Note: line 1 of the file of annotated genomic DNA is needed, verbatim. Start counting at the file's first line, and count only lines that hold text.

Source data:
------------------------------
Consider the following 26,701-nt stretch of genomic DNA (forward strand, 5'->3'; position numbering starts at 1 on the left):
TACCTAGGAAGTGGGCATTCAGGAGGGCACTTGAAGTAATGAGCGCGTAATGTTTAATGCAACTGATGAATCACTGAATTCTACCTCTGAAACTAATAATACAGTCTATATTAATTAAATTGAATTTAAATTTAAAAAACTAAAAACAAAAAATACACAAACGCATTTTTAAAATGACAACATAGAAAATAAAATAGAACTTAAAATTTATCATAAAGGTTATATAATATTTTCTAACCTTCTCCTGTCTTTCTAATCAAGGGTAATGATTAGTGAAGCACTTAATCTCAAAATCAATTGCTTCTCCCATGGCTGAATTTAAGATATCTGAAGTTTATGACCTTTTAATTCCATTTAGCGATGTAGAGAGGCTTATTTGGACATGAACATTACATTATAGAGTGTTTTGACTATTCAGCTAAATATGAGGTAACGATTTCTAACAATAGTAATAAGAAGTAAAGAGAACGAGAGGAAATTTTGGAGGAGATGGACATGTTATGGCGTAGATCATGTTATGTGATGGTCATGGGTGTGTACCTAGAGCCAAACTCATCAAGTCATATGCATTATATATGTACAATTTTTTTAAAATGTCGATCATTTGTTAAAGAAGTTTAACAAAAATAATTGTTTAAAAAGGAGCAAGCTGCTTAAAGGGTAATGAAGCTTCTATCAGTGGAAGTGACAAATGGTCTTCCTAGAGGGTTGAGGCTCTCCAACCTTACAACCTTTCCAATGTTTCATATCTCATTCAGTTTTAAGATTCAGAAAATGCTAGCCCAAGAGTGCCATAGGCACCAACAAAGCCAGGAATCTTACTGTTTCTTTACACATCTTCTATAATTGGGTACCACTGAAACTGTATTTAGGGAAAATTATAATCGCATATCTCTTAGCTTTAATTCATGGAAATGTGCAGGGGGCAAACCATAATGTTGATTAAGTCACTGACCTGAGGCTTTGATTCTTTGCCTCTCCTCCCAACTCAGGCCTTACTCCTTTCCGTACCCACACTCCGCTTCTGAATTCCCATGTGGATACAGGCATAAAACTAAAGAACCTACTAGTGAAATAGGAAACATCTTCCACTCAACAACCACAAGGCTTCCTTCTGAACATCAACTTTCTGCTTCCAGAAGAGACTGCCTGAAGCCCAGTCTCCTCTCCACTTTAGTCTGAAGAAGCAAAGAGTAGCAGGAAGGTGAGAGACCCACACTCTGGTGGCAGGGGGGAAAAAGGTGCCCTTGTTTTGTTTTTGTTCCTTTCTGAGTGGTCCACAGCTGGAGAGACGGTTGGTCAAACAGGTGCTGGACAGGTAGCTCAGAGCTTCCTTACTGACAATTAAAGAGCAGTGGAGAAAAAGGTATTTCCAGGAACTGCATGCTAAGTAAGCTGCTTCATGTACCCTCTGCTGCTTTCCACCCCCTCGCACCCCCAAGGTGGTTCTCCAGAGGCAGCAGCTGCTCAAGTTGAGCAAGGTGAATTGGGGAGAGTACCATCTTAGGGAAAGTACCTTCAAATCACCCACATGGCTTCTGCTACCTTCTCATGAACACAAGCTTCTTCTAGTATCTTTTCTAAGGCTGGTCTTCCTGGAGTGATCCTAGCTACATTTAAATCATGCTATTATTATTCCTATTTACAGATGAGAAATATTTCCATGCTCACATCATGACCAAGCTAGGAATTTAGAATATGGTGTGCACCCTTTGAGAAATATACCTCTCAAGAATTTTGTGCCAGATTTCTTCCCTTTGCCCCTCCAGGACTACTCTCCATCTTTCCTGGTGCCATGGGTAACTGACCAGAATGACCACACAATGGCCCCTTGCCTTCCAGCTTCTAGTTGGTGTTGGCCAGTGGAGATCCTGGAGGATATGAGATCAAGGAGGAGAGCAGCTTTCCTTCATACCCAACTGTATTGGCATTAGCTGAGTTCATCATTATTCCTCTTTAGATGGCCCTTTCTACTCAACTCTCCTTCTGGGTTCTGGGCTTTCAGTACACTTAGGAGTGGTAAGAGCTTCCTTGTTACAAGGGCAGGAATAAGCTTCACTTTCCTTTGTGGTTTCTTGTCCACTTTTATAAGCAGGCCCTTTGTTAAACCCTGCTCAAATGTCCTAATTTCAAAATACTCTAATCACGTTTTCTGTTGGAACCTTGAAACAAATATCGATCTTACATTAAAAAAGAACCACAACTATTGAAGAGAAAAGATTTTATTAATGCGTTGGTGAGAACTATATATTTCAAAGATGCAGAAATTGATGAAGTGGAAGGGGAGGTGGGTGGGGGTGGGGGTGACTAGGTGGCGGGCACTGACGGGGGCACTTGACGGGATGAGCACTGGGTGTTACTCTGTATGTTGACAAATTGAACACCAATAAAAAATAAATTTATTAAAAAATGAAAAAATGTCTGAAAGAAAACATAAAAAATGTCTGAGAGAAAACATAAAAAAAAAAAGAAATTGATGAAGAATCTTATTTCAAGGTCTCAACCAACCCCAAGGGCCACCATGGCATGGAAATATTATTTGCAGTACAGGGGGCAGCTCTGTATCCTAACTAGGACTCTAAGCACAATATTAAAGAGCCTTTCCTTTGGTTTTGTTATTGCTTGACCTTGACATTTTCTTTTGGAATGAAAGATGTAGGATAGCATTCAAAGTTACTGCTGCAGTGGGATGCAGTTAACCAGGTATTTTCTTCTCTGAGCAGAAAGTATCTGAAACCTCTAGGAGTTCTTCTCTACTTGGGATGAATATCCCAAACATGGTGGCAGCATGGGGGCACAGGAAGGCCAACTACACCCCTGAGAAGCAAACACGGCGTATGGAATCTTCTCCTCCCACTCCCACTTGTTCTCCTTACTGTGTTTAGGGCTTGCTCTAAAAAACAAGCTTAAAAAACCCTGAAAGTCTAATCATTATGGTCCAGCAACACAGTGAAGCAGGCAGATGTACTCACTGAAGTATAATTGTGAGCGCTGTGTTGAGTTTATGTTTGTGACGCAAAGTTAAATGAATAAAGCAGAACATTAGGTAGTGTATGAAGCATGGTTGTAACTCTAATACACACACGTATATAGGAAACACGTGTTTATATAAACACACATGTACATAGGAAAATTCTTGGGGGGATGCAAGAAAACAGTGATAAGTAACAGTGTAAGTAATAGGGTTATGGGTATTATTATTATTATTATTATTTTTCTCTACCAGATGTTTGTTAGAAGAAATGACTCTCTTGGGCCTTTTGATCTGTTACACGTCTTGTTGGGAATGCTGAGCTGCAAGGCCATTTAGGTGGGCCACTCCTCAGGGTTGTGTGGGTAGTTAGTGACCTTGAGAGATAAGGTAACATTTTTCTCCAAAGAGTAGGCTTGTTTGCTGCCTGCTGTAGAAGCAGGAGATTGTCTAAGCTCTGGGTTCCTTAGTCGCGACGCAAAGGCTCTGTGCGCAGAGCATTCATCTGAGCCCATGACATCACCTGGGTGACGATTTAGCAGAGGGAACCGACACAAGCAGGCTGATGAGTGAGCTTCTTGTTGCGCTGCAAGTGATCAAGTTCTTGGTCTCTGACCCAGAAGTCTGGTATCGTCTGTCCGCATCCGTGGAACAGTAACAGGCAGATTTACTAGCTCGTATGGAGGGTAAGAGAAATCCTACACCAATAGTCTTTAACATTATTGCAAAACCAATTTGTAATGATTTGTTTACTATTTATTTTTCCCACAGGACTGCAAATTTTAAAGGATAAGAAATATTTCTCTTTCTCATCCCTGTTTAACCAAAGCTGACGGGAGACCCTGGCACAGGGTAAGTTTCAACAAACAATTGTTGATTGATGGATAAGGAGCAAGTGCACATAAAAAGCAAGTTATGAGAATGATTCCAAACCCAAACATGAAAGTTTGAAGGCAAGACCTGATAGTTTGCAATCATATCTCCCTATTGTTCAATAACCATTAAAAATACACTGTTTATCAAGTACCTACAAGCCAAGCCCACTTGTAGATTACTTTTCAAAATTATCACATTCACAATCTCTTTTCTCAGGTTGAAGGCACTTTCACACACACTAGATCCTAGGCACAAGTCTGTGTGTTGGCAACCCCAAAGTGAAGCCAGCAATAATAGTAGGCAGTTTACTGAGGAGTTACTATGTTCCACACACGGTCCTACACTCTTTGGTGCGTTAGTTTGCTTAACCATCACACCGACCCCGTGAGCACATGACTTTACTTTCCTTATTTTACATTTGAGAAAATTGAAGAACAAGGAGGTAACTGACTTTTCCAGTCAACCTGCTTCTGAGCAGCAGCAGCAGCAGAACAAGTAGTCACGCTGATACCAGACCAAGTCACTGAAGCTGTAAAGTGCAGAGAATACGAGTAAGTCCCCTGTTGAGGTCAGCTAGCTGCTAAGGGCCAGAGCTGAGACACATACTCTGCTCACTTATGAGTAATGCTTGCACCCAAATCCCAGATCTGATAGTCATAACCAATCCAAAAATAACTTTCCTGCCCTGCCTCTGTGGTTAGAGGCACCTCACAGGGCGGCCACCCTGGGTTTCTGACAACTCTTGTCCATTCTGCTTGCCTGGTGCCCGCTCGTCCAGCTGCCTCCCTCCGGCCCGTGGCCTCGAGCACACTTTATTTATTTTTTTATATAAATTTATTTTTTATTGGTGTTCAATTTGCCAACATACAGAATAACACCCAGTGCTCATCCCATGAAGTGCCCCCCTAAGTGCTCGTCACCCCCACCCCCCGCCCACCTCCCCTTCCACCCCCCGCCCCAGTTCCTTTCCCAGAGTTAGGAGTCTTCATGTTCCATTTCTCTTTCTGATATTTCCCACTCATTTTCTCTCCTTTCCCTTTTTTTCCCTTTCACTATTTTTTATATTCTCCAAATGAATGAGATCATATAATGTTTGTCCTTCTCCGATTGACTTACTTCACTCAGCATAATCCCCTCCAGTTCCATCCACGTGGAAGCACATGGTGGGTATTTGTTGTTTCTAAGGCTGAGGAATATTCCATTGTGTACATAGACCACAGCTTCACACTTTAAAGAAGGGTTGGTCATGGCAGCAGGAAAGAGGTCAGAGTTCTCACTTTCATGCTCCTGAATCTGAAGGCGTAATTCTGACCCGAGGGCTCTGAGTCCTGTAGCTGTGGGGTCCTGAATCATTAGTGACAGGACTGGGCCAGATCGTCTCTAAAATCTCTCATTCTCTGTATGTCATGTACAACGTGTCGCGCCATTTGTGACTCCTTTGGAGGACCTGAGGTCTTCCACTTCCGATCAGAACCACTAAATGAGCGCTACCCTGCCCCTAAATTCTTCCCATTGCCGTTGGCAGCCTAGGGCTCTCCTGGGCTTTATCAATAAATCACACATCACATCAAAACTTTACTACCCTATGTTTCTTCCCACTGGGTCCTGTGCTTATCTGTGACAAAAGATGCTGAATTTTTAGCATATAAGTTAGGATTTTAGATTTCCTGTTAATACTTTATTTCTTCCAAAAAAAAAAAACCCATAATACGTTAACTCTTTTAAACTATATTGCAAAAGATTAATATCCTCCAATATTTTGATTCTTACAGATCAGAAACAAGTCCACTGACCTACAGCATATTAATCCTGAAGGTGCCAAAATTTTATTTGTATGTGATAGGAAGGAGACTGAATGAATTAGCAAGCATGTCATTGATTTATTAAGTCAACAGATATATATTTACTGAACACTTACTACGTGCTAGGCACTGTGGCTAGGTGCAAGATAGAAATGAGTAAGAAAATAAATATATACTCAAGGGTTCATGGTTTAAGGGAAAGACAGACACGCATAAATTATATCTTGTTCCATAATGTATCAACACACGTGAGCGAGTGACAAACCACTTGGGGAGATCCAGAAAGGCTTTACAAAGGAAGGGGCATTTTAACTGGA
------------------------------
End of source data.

Consider the following 26,701-nt stretch of genomic DNA (forward strand, 5'->3'; position numbering starts at 1 on the left):